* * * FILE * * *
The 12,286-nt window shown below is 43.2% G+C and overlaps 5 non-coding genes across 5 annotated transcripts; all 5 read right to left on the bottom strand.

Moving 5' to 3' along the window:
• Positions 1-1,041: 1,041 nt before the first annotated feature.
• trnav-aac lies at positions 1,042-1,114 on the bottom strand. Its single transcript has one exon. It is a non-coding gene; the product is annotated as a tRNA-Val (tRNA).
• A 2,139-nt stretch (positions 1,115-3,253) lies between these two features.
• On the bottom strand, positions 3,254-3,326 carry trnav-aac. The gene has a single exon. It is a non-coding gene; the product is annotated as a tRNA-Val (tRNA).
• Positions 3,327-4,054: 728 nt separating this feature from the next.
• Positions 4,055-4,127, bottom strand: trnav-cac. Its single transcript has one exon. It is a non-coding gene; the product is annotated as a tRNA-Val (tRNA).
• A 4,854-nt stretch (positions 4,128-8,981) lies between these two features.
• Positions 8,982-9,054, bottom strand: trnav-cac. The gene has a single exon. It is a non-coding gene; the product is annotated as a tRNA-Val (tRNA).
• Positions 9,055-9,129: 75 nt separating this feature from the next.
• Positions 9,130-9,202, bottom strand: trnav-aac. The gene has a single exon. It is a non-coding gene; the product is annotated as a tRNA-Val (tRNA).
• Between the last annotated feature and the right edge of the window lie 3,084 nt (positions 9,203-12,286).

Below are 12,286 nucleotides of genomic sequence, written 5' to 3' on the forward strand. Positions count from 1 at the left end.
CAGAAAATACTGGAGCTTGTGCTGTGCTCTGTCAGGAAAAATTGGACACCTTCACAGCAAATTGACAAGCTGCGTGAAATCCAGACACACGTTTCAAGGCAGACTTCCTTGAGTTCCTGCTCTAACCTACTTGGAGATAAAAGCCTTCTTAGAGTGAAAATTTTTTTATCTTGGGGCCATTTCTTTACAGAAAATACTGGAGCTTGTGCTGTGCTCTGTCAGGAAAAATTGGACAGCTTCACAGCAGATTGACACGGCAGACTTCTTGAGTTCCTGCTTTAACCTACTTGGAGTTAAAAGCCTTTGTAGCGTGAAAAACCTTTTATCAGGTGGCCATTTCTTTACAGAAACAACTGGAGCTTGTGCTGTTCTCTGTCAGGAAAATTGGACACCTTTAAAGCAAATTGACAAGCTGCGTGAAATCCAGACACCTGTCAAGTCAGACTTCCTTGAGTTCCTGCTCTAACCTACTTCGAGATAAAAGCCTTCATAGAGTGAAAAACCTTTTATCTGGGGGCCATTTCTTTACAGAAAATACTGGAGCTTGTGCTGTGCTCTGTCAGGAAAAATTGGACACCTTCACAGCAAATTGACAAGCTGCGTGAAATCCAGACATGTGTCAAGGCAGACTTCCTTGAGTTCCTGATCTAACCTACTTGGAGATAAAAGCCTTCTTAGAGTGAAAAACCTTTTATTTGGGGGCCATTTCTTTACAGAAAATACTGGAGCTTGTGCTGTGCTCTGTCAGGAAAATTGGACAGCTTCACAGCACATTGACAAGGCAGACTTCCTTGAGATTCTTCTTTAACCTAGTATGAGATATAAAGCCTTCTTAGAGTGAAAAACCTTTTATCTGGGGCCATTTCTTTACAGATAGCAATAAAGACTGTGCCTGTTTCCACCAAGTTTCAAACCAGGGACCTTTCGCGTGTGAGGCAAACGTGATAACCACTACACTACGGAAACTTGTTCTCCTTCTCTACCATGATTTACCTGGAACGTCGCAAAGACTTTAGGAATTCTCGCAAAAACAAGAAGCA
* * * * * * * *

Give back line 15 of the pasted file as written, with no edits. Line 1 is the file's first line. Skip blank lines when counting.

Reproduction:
CAGAAAATACTGGAGCTTGTGCTGTGCTCTGTCAGGAAAAATTGGACACCTTCACAGCAAATTGACAAGCTGCGTGAAATCCAGACACACGTTTCAAGGCAGACTTCCTTGAGTTCCTGCTCTAACCTACTTGGAGATAAAAGCCTTCTTAGAGTGAAAATTTTTTTATCTTGGGGCCATTTCTTTACAGAAAATACTGGAGCTTGTGCTGTGCTCTGTCAGGAAAAATTGGACAGCTTCACAGCAGATTGACACGGCAGACTTCTTGAGTTCCTGCTTTAACCTACTTGGAGTTAAAAGCCTTTGTAGCGTGAAAAACCTTTTATCAGGTGGCCATTTCTTTACAGAAACAACTGGAGCTTGTGCTGTTCTCTGTCAGGAAAATTGGACACCTTTAAAGCAAATTGACAAGCTGCGTGAAATCCAGACACCTGTCAAGTCAGACTTCCTTGAGTTCCTGCTCTAACCTACTTCGAGATAAAAGCCTTCATAGAGTGAAAAACCTTTTATCTGGGGGCCATTTCTTTACAGAAAATACTGGAGCTTGTGCTGTGCTCTGTCAGGAAAAATTGGACACCTTCACAGCAAATTGACAAGCTGCGTGAAATCCAGACATGTGTCAAGGCAGACTTCCTTGAGTTCCTGATCTAACCTACTTGGAGATAAAAGCCTTCTTAGAGTGAAAAACCTTTTATTTGGGGGCCATTTCTTTACAGAAAATACTGGAGCTTGTGCTGTGCTCTGTCAGGAAAATTGGACAGCTTCACAGCACATTGACAAGGCAGACTTCCTTGAGATTCTTCTTTAACCTAGTATGAGATATAAAGCCTTCTTAGAGTGAAAAACCTTTTATCTGGGGCCATTTCTTTACAGATAGCAATAAAGACTGTGCCTGTTTCCACCAAGTTTCAAACCAGGGACCTTTCGCGTGTGAGGCAAACGTGATAACCACTACACTACGGAAACTTGTTCTCCTTCTCTACCATGATTTACCTGGAACGTCGCAAAGACTTTAGGAATTCTCGCAAAAACAAGAAGCA